There is reason to advance these appliances and add more features like: Transformation engines, GUI development, monitoring, maintenance, and on-board data mining capabilities, BI capabilities, and cube building systems. It just makes sense from an offering perspective for these hardware builders to team up with the software industry and bury the software into the device - producing a PLUG AND PLAY WAREHOUSE capable of saving cost, reducing installation and maintenance time, and increasing productivity. Yes, there are a lot of bridges to cross with this type of approach, because the device must scale to large business, it must also meet the needs of SMB's - that’s where volume sales make up the majority of the profits (especially with reduced pricing).

Imagine, if one simple feature such as ETL were built into the hardware device we'd have an easier time of establishing plug and play components. Teradata is beginning to do this, and Microsoft SQLServer 2005 with it's SSIS has started to do this, in fact these vendors have optimized their ETL / ELT mechanisms to work with their RDBMS natively on their platform. While they may not be "best of breed" per-say, they will certainly make a dent in the market place, particularly when bundled together with the hardware, and the RDBMS engine.

In order to stay competitive, larger vendors of BI, data mining, metadata management, ETL/ELT, EII and EAI would be wise to begin partnering with the appliance vendors, and possibly jumping on board to provide bundled solutions.

An Exabyte ad in CRN shows this to be interesting and plausible: "VXA-320 PacketLoader 1x10 1U. With a reasonable price tag, small and midsize businesses can take full advantage of the device... able to combine the 1U hardware device with almost any third-party backup software... is an attractive option".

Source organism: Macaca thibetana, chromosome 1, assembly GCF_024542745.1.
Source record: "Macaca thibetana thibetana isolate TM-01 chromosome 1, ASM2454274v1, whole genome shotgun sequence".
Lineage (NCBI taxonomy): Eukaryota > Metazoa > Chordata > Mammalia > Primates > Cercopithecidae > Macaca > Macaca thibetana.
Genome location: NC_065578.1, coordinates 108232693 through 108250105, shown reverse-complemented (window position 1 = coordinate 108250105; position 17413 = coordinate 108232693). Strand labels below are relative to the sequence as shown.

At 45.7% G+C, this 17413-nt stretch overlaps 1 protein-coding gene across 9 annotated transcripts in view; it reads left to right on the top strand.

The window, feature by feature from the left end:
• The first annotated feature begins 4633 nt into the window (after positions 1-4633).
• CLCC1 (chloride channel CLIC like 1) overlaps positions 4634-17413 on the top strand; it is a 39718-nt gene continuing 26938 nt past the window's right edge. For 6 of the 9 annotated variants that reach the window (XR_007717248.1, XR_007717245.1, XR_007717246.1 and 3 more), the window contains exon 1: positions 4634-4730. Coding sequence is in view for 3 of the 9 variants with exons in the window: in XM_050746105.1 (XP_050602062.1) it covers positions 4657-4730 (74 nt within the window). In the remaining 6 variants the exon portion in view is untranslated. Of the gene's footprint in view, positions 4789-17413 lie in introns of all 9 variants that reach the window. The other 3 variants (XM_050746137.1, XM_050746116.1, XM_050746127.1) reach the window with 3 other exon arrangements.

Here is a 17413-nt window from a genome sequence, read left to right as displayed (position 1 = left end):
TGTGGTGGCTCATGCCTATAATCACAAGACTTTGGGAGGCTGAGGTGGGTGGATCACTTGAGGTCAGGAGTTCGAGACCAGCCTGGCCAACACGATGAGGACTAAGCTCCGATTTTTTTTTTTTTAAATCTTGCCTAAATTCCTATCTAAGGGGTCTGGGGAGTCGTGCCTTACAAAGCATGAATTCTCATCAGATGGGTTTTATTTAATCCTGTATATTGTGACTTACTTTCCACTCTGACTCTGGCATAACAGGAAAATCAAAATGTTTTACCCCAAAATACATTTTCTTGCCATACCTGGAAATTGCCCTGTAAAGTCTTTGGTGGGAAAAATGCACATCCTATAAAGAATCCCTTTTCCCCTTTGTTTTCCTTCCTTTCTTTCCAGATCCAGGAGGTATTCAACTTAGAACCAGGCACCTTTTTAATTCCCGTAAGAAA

It may be that service oriented appliances are the next wave, but who wants to run around and try to "integrate" all these disparate software programs with separate hardware and RDBMS and storage systems? The pendulum has begun to swing back to consolidation.

Dan L

Posted January 24, 2006 7:25 AM
Permalink | 2 Comments |


I'm inclined to agree with you... to a point. You fail to mention all of the potential downsides associated with 'appliance' computing, which Roger Gaskell does a better job of explaining than I do in his article The Data Warehouse Appliance Myth (url:http://www.dmreview.com/editorial/dmreview/print_action.cfm?articleId=1029817).

In the end, there are many industries and segments which will probably benefit from this approach. But I seriously doubt it's for everyone. (and that's not just because I work for a professional services firm ;-)

Hi Alex,

Thank-you for commenting. Your absolutely right, I have not provided any information on the other side of appliances (the down-side as you mention). I'll take a look at some of these comments, however I still believe that the world is moving towards appliance based computing.

We see it with the IPOD, the telephone that became the cell phone that became the cell phone + camera that became the cell phone + camera + personal digital assistant. We see it with PC's that became laptops that became PDA's. We see it with plug & play devices like printers with picture bridges, RAM sticks, and 1 TB storage devices that are beginning to get smart. Every device is specializing, and becomming an appliance in it's own right, it just makes sense that the computing world would follow suit.

I will however get to the other side of the downsides of appliance based computing rather soon. It may not be for everyone today, but the future is very very bright.

Do you own a RIM device or PDA + Cell + Camera?

Thanks again for the great comment,
Dan L